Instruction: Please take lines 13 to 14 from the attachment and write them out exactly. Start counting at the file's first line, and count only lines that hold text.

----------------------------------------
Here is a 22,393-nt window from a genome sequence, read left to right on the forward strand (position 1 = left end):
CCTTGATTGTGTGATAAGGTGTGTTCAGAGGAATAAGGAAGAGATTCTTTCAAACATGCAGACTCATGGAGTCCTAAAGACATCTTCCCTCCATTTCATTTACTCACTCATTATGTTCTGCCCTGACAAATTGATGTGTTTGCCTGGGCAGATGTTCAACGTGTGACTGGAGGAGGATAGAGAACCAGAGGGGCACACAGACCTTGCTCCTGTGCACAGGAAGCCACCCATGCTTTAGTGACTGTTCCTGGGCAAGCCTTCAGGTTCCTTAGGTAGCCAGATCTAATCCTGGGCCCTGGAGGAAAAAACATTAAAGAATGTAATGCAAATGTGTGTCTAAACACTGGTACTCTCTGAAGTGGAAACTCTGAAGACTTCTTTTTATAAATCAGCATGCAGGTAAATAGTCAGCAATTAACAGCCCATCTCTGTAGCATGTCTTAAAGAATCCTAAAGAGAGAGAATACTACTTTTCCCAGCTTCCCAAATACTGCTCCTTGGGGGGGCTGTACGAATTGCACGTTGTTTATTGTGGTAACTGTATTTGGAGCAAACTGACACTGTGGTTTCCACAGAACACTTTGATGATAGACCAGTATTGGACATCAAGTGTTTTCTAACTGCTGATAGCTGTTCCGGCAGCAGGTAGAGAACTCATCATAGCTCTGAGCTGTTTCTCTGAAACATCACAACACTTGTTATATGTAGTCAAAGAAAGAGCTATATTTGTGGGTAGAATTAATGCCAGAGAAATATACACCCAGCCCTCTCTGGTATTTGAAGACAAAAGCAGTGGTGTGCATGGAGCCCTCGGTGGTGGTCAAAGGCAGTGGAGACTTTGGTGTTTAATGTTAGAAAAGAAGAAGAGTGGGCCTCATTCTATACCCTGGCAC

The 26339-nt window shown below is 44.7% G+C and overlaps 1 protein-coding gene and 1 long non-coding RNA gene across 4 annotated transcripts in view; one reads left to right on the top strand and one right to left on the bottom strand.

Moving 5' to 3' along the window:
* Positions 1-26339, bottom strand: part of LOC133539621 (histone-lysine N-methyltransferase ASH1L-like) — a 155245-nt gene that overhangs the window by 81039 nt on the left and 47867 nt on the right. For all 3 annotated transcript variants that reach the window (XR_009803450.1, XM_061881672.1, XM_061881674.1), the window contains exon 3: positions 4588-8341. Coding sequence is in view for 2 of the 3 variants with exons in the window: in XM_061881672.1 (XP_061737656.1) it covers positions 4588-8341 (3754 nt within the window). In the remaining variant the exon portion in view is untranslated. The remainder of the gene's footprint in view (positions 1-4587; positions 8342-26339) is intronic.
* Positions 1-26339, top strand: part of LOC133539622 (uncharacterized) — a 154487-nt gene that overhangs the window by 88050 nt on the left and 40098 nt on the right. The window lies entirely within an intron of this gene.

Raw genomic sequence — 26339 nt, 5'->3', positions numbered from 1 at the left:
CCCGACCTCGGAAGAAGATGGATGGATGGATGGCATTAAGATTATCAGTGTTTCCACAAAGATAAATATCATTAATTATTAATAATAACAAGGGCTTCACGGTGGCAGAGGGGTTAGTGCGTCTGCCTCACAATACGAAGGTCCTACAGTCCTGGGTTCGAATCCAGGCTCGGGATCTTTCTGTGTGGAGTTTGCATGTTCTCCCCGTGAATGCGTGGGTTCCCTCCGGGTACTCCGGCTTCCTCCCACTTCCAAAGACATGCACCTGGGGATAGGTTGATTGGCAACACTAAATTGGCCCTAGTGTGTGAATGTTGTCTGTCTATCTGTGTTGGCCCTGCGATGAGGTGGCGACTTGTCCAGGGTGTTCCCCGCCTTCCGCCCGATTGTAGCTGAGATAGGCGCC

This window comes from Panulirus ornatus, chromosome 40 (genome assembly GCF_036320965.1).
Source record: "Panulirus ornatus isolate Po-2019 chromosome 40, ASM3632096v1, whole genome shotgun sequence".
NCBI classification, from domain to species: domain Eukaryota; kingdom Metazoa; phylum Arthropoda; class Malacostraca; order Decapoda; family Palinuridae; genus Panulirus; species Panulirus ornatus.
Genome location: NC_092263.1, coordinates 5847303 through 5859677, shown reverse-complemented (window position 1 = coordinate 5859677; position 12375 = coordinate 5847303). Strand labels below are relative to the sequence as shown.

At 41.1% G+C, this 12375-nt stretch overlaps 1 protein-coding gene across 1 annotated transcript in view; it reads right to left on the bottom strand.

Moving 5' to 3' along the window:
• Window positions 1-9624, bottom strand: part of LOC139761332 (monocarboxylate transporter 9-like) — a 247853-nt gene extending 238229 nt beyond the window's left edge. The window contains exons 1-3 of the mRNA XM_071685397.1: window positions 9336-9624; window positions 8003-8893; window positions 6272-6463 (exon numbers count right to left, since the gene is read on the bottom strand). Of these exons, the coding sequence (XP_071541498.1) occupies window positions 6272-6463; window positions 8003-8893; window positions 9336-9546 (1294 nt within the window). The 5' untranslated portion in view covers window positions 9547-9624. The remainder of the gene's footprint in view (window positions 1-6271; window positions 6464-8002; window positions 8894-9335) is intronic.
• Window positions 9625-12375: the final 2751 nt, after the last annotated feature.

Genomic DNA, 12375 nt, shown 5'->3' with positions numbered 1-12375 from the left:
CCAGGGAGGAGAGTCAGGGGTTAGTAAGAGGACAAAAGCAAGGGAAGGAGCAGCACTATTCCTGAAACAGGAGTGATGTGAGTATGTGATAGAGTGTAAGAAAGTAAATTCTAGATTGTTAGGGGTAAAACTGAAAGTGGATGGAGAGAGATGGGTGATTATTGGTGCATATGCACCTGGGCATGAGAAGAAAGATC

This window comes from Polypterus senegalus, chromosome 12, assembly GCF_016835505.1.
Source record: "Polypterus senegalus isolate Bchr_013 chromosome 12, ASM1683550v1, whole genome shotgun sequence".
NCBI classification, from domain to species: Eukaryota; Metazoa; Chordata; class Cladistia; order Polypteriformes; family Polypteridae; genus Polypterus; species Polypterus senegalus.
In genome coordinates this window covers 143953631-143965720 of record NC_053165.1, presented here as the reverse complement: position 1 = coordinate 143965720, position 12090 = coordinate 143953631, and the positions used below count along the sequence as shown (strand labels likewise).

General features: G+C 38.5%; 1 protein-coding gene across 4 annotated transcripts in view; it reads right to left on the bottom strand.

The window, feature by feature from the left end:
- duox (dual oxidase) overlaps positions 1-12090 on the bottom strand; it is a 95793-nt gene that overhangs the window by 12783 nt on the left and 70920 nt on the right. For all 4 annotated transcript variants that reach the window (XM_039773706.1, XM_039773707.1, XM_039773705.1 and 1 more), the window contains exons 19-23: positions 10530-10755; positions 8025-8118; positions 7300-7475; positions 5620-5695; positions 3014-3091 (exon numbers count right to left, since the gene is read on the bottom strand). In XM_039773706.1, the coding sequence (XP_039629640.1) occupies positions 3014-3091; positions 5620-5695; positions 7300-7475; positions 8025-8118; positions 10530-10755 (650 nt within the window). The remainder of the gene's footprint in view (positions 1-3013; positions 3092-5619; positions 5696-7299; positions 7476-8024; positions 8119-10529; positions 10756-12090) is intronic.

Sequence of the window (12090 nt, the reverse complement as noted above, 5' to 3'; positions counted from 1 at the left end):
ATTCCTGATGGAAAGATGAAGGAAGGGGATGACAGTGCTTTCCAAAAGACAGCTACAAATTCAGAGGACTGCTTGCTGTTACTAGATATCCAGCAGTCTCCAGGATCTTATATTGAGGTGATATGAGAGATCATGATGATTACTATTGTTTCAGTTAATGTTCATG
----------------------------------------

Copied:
At 41.1% G+C, this 12375-nt stretch overlaps 1 protein-coding gene across 1 annotated transcript in view; it reads right to left on the bottom strand.

Moving 5' to 3' along the window: